Pathogenicity: Alzheimer's Disease : Uncertain Significance
ACMG/AMP Pathogenicity Criteria: PS3, PS4, PM1, PP3, BS1, BS2
Clinical Phenotype: Alzheimer's Disease, None, Parkinson's Disease Dementia
Reference Assembly: GRCh37/hg19
Position: Chr1:227073271 C>T
dbSNP ID: rs63750197
Coding/Non-Coding: Coding
DNA Change: Substitution
Expected RNA Consequence: Substitution
Expected Protein Consequence: Missense
Codon Change: TCG to TTG
Reference Isoform: PSEN2 Isoform 1 (448 aa)
Genomic Region: Exon 6


The S130L variant has been detected in several Alzheimer's disease patients with a family history of disease, most having early-onset presentation. However, evidence for segregation with disease is lacking, and the variant is present in the gnomAD variant database at a moderately high frequency (allele count = 187, frequency = 0.0006620; v2.1.1, Nov 2021) and in HEX, a database of variants from people age 60 or older who did not have a neurodegenerative disease diagnosis or disease-associated neuropathology at the time of death (allele count = 2, frequency = 0.0021, Nov 2021).

The S130L variant was first reported in a kindred from northern Italy (FL056) (Sorbi et al., 2002; Tedde et al., 2003). The proband experienced symptom onset, chiefly memory loss, at age 65. The proband had a family history of dementia, with an affected mother, uncle, and grandfather. Onset age was 65 for the mother and uncle, and unknown for the grandfather. In this family the clinical presentation was characterized by a long disease duration, with many years of mild cognitive impairment before the development of bona fide dementia. Segregation with disease could not be determined.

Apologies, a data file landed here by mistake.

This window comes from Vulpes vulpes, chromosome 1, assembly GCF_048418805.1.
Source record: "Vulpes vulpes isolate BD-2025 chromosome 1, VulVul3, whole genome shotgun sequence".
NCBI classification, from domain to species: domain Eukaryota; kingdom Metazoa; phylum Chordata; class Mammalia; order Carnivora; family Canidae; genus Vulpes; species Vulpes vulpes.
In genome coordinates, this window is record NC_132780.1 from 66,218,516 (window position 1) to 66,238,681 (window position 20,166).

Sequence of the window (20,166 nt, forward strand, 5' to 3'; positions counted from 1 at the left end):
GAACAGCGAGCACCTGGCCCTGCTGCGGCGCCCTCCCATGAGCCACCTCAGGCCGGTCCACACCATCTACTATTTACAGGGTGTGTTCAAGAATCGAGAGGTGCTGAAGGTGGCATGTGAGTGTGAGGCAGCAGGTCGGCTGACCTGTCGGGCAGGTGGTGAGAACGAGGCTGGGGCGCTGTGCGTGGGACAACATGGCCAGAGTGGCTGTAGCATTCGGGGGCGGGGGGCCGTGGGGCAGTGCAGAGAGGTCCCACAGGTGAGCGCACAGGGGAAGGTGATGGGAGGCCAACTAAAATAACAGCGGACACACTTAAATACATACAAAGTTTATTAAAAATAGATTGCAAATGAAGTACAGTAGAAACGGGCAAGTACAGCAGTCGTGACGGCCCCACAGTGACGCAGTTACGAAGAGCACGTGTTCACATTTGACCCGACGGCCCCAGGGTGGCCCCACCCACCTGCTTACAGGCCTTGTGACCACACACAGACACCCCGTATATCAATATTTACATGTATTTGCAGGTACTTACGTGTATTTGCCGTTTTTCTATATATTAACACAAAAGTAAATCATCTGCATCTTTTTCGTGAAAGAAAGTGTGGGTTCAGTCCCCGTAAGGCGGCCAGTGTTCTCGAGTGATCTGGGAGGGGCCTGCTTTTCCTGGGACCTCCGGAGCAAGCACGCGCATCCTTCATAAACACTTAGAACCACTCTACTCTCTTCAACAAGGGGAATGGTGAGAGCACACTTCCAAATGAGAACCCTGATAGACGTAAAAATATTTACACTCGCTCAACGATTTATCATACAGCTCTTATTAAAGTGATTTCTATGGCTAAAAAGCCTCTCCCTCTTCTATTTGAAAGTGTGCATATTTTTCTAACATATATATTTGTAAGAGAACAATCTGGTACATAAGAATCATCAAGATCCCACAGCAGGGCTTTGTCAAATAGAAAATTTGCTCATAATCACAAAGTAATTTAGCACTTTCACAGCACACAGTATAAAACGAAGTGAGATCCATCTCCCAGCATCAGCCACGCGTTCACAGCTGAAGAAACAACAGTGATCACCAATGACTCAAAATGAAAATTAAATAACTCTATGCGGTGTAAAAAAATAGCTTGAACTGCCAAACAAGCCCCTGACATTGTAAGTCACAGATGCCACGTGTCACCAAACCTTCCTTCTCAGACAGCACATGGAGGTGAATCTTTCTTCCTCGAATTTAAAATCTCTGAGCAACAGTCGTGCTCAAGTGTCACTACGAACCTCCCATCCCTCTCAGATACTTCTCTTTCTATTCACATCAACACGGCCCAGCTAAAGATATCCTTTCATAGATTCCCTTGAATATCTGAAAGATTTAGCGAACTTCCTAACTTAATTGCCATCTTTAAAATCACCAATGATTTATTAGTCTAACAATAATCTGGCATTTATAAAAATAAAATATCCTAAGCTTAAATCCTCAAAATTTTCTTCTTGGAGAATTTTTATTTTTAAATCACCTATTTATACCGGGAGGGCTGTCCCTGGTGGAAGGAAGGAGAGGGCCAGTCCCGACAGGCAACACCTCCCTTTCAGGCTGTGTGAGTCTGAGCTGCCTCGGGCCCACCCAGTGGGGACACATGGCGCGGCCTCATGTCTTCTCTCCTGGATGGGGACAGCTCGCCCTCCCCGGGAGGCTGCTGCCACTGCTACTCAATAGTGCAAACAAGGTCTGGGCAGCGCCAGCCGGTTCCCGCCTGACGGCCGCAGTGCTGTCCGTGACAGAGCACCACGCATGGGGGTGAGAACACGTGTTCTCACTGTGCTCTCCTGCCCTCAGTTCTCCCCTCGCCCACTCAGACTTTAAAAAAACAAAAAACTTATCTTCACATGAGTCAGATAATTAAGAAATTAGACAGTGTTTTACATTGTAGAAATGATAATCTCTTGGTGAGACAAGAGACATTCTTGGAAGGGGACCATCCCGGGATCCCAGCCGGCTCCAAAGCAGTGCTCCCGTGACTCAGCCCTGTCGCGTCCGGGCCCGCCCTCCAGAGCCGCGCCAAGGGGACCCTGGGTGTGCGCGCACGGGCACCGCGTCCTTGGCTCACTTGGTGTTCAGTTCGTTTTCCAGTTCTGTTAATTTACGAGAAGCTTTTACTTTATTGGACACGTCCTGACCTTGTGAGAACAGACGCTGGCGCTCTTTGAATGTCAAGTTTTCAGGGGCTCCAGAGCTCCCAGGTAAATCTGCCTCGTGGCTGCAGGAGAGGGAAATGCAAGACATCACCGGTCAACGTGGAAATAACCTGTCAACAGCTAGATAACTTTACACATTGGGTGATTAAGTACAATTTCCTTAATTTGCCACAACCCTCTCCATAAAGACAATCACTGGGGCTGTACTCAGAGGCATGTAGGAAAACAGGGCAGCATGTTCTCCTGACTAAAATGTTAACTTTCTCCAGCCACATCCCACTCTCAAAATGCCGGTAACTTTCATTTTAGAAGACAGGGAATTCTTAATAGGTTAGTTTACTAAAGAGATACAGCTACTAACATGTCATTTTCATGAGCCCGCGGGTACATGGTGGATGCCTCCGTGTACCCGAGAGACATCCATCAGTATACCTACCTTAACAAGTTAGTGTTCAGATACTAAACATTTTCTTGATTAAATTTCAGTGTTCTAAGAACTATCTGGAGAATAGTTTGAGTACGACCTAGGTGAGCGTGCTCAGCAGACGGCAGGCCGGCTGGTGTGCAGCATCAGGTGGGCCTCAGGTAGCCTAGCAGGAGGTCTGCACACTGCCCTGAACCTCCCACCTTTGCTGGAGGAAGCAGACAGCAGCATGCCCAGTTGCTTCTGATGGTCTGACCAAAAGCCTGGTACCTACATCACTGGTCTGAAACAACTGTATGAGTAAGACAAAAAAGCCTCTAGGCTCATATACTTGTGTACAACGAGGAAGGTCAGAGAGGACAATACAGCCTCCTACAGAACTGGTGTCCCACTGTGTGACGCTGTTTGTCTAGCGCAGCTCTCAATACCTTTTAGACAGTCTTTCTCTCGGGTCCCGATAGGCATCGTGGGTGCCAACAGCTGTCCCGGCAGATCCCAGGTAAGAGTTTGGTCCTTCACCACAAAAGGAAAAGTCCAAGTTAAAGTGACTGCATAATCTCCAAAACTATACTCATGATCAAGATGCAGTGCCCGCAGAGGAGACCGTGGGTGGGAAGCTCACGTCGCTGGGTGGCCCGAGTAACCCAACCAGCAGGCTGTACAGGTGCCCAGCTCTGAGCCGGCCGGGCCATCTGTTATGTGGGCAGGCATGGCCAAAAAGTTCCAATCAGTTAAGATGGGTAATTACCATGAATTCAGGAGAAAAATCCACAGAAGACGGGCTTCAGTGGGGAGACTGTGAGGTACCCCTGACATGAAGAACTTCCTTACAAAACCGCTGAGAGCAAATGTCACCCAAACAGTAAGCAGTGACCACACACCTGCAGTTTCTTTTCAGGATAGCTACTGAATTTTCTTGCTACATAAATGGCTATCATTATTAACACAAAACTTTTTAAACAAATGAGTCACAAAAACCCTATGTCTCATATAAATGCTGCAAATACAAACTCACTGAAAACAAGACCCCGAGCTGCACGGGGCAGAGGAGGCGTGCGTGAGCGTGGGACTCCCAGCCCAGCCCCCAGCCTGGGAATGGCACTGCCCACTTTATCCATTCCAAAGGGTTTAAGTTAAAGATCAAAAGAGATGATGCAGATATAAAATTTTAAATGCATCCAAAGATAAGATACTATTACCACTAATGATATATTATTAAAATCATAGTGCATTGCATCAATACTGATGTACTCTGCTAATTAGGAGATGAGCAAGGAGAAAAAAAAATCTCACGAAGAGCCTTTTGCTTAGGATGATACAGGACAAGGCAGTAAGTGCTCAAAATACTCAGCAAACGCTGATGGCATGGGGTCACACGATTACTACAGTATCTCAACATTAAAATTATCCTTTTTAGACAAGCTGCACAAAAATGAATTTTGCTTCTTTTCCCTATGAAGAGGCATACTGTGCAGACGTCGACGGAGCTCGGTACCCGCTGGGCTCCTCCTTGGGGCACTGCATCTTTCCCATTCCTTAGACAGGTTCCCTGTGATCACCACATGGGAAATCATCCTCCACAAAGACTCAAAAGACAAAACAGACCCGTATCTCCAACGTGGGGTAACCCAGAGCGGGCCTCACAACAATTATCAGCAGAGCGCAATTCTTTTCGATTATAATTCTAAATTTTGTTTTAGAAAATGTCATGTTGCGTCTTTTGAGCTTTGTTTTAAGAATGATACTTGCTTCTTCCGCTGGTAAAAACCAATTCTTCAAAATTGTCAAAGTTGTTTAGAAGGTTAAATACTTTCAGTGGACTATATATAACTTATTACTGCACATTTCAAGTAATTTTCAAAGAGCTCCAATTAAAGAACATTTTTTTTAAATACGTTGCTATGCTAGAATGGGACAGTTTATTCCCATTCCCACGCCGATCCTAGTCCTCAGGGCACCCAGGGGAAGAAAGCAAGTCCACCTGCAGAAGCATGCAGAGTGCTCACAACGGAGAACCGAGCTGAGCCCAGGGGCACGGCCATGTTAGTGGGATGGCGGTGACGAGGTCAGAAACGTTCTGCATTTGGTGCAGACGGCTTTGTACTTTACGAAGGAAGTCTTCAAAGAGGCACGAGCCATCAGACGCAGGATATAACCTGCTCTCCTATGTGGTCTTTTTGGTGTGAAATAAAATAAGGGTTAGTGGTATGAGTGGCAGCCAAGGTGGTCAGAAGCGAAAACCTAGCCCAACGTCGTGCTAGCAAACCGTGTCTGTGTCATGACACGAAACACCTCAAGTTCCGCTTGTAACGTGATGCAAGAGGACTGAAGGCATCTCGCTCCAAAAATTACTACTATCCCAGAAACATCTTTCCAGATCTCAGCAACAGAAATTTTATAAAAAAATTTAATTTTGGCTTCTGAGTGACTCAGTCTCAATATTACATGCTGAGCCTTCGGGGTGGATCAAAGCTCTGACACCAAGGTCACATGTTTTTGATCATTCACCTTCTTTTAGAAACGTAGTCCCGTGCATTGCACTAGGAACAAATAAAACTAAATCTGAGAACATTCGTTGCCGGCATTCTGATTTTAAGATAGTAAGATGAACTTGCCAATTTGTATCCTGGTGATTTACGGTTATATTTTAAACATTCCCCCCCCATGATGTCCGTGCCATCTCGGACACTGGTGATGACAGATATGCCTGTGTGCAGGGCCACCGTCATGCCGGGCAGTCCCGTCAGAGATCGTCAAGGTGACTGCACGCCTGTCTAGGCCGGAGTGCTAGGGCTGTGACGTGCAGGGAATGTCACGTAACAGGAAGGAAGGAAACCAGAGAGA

This variant was also identified in a patient with apparent late-onset, sporadic AD (Tomaino et al., 2007). This patient had disease onset at age 81 with progressive memory impairment and spatial disorientation, as well as mood and personality changes. He rapidly developed language deficits, agitation, delusions, hallucinations, agnosia, aphasia, and mild bradykinesia. Two of the proband's siblings were reported to have Parkinson's disease, but were cognitively healthy. Segregation with disease could not be determined.

The S130L variant was detected in a Turkish individual who developed late-onset AD (Lohmann et al., 2012). His symptoms started at age 77, with depression, progressive memory impairment, and episodes of spatial disorientation. He also developed mild bradykinesia. His mother and maternal uncle were also affected by memory problems. Segregation with disease could not be determined.

In addition, the variant was reported in a woman with probable AD in the U.S. (Wojtas et al., 2012). The carrier’s first clinical symptom, reported at age 52, was memory loss. She had no known history of dementia. She had an APOE3/3 genotype.

The S130L variant was also one of several rare variants detected by exome sequencing in a British cohort composed of 47 unrelated, early onset AD cases and 179 elderly controls free of AD pathology. The variant was detected in one AD case and one control case. The AD patient developed cognitive symptoms at age 61 and died at age 65 with autopsy-confirmed AD. The precise age of the elderly control case was not reported (Sassi et al., 2014).

This variant was also reported in an individual with idiopathic Parkinson’s disease with dementia (Schulte et al., 2015). This individual first developed symptoms at age 73, beginning with bradykinesia. Later symptoms included resting tremor, rigor, postural instability, and dementia.

In a recent study using whole-exome sequencing, this variant was identified in three of 424 French people with early onset AD (Nicolas et al., 2015). Associated clinical data were limited for these individuals. Two of the S130L carriers had apparently sporadic AD with onset at ages 51 and 62, respectively. The third individual had a family history of dementia; however, segregation with disease could not be assessed. This individual was 65 at onset and had an APOE genotype of E3/E3.